ESP Biography

ZIPEI NIE, MIT undergraduate student studying Mathematics

Major: Mathematics

College/Employer: MIT

Year of Graduation: 2015

Picture of Zipei Nie

Brief Biographical Sketch:

Not Available.

Past Classes

  (Clicking a class title will bring you to the course's section of the corresponding course catalog)

M7749: The Sylvester-Gallai's Theorem in Splash! 2013 (Nov. 23 - 24, 2013)
The following beautiful result in the area of combinatorial geometry was established at the end of the 19th century: Given $$n$$ non-colinear points in the plane. A line that contains exactly two of the set of points is called an "ordinary line". The Sylvester-Gallai's Theorem claims that there exists at least one ordinary line. We will give several proofs to this theorem and investigate some more advanced cases: Can we develop a fast algorithm (deterministic or randomized) to find an "ordinary line"? Can we give a better lower bound for the number of ordinary lines? (At least $$3$$? At least $$\sqrt{n}$$? At least $$c n$$ for some constant $$c$$?) What if we replace the "lines" by "formal lines"? Namely, we may only use the axioms such as "there exists a unique formal line passing through two points" and "there exists at most one point passing through two formal lines"? What if we replace the "lines" by "pseudolines"? Namely now we may use those two axioms and that "pseudolines" are "actual" smooth curves and cross each other "properly"? In this case we may give an "order structure" for the points on a "pseudoline". Will things be different?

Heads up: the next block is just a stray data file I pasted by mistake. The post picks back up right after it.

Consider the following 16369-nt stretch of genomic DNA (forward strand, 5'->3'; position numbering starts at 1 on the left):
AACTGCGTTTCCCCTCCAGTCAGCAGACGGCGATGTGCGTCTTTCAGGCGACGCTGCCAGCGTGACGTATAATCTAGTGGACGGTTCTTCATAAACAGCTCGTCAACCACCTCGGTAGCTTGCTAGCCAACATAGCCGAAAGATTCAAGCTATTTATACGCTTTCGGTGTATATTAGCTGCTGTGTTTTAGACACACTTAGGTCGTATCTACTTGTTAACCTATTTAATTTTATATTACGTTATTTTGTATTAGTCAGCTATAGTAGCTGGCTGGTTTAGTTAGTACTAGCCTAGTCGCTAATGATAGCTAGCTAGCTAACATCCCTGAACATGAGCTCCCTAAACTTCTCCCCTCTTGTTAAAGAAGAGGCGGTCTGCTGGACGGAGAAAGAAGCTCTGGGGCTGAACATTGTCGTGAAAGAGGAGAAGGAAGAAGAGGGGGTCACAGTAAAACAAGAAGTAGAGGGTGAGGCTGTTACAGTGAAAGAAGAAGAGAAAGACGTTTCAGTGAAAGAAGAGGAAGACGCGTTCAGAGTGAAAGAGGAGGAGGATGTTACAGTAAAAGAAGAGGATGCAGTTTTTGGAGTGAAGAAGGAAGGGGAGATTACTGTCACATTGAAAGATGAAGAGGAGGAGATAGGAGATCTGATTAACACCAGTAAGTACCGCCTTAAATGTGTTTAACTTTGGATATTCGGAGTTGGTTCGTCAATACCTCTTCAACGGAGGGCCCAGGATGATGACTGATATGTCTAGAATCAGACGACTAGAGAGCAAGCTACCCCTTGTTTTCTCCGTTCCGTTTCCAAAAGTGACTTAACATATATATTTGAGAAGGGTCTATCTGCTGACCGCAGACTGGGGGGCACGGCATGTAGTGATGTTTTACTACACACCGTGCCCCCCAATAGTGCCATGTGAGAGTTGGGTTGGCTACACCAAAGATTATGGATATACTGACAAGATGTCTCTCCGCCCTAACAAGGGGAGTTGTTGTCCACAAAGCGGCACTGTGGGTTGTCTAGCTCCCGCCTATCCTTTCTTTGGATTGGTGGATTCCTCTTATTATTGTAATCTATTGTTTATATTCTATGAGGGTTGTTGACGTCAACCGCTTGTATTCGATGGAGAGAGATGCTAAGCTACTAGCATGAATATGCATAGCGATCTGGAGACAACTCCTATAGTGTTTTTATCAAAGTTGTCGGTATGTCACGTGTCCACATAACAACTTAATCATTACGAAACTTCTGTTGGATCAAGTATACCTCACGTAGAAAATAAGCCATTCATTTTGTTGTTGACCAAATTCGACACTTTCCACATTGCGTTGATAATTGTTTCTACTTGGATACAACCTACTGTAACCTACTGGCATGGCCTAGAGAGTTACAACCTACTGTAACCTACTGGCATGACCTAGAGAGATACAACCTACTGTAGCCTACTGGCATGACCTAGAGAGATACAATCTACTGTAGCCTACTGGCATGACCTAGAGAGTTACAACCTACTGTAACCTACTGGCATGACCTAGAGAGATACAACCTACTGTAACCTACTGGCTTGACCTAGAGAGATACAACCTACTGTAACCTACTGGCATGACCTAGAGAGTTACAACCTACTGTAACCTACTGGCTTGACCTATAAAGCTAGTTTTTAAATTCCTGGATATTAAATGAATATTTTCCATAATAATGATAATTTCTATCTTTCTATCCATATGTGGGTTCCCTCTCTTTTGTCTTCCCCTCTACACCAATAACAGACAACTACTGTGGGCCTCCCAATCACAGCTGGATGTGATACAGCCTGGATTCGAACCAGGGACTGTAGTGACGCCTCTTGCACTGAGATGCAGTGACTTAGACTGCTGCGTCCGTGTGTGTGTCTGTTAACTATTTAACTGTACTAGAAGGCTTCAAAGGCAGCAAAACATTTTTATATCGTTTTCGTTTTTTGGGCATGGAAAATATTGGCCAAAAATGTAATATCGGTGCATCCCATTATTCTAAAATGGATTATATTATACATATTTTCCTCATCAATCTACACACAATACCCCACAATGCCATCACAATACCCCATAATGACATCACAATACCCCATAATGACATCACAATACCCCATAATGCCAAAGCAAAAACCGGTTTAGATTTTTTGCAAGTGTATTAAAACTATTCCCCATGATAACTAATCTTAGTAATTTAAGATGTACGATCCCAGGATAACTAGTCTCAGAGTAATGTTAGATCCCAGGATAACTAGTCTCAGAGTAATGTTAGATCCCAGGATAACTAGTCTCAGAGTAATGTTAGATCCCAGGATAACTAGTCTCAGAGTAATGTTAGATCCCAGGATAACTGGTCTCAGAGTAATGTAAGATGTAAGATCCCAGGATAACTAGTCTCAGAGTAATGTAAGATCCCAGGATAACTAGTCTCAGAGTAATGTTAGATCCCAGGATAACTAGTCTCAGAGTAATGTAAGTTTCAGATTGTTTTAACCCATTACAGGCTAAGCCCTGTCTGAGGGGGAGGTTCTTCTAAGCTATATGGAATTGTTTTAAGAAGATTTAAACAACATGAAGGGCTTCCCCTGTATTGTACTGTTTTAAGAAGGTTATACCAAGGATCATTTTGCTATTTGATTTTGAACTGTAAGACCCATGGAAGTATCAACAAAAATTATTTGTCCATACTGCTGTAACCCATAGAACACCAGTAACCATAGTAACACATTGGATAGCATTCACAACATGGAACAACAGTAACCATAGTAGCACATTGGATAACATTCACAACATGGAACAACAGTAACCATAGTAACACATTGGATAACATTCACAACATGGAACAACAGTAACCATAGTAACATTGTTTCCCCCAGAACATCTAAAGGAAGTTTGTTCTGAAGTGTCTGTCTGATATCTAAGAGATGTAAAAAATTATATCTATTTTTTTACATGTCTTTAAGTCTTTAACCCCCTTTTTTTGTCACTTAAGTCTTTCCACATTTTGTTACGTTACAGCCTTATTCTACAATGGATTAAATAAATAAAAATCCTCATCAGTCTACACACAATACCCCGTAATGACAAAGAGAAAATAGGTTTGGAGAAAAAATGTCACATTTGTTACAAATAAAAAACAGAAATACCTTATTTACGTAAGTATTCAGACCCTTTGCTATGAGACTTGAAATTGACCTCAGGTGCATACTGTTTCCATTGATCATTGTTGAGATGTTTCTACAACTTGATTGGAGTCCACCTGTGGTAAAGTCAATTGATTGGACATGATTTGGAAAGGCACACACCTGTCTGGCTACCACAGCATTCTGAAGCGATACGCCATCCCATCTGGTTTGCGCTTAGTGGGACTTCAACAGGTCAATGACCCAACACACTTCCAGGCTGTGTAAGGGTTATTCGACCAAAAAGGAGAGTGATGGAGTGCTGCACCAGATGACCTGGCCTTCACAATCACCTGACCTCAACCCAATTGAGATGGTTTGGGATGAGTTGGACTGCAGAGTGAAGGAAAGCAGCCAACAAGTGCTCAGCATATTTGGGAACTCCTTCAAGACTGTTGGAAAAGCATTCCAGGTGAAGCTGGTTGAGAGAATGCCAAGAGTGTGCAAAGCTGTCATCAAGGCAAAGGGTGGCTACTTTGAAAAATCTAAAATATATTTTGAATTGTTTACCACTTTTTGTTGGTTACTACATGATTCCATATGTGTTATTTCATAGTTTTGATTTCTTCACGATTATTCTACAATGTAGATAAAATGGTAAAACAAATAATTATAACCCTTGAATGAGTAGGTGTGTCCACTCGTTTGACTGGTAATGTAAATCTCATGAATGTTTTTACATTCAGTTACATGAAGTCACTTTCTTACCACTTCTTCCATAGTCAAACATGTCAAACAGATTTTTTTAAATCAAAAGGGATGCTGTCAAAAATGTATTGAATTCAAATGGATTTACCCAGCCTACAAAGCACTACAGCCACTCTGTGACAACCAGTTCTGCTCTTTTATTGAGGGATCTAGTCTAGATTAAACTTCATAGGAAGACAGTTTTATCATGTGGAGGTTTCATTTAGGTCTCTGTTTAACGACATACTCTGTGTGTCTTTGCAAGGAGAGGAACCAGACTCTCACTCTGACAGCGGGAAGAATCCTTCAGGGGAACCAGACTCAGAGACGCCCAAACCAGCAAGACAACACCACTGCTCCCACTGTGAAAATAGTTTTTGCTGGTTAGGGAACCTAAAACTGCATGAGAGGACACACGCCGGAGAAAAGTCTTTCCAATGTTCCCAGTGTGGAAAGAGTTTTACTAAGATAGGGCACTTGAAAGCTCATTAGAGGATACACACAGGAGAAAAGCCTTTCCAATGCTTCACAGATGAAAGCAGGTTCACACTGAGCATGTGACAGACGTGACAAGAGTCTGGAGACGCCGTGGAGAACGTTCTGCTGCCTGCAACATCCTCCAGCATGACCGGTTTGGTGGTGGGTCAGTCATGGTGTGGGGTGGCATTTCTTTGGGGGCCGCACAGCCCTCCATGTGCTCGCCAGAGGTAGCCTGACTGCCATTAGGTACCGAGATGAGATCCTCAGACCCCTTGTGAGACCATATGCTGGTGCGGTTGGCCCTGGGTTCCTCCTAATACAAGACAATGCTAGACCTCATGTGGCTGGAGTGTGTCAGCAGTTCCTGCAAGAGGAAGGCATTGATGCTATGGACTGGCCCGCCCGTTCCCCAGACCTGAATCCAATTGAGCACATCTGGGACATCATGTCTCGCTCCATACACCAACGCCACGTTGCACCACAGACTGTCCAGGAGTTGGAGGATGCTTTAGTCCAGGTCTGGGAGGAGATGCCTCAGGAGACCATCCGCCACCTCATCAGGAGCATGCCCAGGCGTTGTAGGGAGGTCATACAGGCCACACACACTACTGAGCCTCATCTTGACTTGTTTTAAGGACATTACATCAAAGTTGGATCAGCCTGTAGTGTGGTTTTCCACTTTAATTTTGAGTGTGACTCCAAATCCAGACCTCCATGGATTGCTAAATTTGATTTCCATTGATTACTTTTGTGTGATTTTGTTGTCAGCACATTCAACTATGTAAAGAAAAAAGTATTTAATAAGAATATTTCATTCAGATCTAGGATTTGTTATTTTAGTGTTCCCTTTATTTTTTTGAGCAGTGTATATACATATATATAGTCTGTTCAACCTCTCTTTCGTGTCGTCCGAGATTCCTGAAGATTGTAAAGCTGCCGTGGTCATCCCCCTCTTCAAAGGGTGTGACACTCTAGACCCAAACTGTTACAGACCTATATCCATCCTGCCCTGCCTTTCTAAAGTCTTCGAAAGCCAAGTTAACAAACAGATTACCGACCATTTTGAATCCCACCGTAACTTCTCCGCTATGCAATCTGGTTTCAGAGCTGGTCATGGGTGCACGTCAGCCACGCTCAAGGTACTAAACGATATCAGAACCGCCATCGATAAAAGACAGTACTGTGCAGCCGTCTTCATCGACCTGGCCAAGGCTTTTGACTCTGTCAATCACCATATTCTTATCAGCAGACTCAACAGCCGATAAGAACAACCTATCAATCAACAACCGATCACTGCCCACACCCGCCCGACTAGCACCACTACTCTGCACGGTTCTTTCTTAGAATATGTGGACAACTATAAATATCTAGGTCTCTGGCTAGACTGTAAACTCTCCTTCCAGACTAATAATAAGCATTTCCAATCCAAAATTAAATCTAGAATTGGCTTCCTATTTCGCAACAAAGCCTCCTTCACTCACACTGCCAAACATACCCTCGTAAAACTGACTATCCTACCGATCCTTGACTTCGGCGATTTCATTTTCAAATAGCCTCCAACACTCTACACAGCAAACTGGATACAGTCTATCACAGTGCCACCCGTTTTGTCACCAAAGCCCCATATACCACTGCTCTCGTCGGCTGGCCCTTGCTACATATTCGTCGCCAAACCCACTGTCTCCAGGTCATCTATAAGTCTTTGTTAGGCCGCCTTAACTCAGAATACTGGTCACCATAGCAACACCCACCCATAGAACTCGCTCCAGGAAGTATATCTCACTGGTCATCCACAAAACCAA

M7237: Introduction to Algebraic Inequalities in HSSP Summer 2013 (Jul. 07, 2013)
This class will cover some basic and advanced technology in algebraic inequalities. In this course, we will learn many cool inequalities and some new (in recent 10 years) elementary methods, then use them to prove and generalize interesting problems from Math Olympiads and beyond. Math Olympiad problems are expected to be solved in two hours without a calculator or a computer, but this is not the case for some other inequality problems. In this course, we will also learn (briefly) how to use MAPLE -- a symbolic computation software like MATHEMATICA (and better than that, just personally speaking). Some complicated calculation details will be verified by MAPLE. Some inequalities come from discretization of theorems from higher math. But don't get scared --we can solve them (or understand their solutions). Level of difficulty may vary based on student feedback.